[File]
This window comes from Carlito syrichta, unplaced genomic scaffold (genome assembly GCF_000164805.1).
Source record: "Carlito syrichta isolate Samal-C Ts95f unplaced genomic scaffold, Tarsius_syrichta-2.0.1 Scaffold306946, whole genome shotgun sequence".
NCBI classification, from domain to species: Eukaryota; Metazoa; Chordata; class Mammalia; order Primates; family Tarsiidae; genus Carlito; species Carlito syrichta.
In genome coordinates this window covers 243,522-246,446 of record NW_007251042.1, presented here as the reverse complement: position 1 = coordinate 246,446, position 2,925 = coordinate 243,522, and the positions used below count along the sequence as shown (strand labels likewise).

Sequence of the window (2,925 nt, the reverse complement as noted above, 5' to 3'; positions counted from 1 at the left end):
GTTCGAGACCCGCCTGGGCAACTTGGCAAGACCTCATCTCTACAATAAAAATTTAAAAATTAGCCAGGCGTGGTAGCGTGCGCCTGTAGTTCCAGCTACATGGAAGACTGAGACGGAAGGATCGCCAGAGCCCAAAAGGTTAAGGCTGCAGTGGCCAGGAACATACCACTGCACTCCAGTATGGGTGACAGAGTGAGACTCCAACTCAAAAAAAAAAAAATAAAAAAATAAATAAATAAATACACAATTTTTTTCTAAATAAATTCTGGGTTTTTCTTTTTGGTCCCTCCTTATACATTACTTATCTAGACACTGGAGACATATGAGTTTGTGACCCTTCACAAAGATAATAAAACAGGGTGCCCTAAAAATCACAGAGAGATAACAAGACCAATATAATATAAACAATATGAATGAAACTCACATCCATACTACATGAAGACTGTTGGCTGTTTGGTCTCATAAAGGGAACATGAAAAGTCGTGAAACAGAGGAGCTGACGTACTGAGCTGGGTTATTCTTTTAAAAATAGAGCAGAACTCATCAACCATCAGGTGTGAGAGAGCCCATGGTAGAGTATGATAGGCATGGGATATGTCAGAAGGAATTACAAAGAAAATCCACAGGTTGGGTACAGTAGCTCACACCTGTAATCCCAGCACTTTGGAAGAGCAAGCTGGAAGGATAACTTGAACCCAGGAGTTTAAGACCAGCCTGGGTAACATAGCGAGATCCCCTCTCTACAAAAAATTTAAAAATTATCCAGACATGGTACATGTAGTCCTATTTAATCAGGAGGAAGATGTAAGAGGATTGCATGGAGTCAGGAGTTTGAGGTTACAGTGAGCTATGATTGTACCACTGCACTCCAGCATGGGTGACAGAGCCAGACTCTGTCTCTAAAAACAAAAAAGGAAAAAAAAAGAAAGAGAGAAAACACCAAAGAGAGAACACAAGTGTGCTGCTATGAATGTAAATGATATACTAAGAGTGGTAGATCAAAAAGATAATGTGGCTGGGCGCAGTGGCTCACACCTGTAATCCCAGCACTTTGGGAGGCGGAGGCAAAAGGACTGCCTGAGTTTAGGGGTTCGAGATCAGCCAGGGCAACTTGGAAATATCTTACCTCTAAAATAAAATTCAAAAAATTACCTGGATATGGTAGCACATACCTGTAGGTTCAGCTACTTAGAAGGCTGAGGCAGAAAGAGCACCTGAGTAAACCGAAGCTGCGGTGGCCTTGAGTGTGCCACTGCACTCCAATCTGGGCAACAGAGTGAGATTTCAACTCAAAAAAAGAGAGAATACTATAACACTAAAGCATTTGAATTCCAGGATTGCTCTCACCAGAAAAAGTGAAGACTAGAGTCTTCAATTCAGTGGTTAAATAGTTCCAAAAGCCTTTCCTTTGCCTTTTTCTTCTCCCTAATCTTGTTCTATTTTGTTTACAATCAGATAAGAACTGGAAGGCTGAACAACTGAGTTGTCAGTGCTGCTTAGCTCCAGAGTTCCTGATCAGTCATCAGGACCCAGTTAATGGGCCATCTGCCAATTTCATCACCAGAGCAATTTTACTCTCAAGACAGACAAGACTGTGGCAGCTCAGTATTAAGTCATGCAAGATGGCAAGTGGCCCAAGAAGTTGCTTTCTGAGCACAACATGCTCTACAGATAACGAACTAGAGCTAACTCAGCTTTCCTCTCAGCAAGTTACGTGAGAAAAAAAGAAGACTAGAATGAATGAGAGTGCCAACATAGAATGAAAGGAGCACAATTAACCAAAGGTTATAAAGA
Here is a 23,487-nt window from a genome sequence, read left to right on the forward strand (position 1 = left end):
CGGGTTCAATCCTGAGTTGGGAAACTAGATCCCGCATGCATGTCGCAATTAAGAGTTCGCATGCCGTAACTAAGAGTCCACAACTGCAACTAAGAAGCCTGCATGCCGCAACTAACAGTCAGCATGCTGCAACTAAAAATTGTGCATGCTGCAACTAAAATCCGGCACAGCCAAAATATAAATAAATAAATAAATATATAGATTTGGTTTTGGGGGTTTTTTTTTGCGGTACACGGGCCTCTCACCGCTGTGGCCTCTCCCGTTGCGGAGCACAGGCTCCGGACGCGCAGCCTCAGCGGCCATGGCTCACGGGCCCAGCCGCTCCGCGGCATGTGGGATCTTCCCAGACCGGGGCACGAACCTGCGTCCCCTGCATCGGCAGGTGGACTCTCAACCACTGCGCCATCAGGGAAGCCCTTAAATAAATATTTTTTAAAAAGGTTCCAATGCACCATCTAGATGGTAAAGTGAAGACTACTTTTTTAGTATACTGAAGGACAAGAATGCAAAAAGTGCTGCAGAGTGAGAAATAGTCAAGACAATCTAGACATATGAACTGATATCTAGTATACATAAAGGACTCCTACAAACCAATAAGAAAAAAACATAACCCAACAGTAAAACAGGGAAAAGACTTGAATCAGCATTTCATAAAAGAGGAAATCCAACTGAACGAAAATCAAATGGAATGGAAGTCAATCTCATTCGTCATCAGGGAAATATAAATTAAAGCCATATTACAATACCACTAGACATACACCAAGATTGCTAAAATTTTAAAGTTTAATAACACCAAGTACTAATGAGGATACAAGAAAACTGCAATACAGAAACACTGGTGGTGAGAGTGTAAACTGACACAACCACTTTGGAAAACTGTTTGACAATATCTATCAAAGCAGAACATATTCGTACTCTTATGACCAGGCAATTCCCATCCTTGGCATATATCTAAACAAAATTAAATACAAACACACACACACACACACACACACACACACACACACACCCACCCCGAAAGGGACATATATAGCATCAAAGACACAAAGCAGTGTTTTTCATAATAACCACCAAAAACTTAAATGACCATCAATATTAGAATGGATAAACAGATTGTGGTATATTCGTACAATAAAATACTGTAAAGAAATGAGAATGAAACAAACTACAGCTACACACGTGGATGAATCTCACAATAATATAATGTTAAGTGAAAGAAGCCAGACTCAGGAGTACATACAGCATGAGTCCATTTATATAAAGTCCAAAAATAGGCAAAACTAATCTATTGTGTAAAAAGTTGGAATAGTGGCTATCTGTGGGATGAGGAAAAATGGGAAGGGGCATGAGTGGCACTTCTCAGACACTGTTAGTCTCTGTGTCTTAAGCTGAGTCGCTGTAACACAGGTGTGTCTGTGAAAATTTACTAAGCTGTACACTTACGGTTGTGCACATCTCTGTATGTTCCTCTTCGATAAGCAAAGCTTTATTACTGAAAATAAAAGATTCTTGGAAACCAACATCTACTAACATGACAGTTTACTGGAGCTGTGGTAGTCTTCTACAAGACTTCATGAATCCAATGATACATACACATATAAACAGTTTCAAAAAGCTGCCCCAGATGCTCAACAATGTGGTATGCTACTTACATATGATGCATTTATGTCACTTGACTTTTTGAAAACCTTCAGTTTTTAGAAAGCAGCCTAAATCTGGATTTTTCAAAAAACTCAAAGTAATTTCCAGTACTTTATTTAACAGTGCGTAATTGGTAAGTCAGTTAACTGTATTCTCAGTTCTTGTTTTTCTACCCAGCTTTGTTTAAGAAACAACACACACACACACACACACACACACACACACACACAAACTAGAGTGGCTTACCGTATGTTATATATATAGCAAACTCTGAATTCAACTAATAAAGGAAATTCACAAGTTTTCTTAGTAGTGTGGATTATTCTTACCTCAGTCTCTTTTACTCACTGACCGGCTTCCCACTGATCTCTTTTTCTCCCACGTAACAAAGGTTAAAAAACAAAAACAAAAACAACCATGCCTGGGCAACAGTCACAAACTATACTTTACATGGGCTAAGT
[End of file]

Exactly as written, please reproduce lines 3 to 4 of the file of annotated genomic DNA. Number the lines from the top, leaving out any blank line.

NCBI classification, from domain to species: Eukaryota; Metazoa; Chordata; class Mammalia; order Primates; family Tarsiidae; genus Carlito; species Carlito syrichta.
In genome coordinates this window covers 243,522-246,446 of record NW_007251042.1, presented here as the reverse complement: position 1 = coordinate 246,446, position 2,925 = coordinate 243,522, and the positions used below count along the sequence as shown (strand labels likewise).